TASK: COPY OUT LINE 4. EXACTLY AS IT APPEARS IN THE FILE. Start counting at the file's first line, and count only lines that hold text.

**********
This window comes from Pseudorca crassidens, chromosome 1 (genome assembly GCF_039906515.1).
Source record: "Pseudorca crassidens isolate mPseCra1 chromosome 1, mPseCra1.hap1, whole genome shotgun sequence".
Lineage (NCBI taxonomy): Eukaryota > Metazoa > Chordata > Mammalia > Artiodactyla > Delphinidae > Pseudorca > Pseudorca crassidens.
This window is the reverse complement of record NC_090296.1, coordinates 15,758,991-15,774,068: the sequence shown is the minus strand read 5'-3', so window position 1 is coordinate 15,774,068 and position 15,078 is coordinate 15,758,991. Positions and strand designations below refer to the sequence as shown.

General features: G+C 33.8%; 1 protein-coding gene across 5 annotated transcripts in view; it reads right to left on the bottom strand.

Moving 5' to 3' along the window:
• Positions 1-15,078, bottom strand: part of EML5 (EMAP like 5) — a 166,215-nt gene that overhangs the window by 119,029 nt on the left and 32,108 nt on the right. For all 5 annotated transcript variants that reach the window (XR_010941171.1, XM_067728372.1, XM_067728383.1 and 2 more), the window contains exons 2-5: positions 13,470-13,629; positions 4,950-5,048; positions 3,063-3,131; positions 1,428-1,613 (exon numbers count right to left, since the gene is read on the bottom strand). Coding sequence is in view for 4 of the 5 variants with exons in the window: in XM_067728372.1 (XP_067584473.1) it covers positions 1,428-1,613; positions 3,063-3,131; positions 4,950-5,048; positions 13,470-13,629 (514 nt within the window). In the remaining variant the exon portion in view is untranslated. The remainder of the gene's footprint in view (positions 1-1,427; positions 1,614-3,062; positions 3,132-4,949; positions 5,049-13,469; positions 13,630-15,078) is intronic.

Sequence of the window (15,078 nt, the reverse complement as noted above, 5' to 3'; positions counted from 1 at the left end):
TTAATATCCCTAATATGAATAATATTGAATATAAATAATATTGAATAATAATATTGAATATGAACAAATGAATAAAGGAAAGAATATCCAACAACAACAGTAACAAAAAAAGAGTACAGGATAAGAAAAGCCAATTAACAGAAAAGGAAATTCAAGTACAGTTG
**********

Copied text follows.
This window is the reverse complement of record NC_090296.1, coordinates 15,758,991-15,774,068: the sequence shown is the minus strand read 5'-3', so window position 1 is coordinate 15,774,068 and position 15,078 is coordinate 15,758,991. Positions and strand designations below refer to the sequence as shown.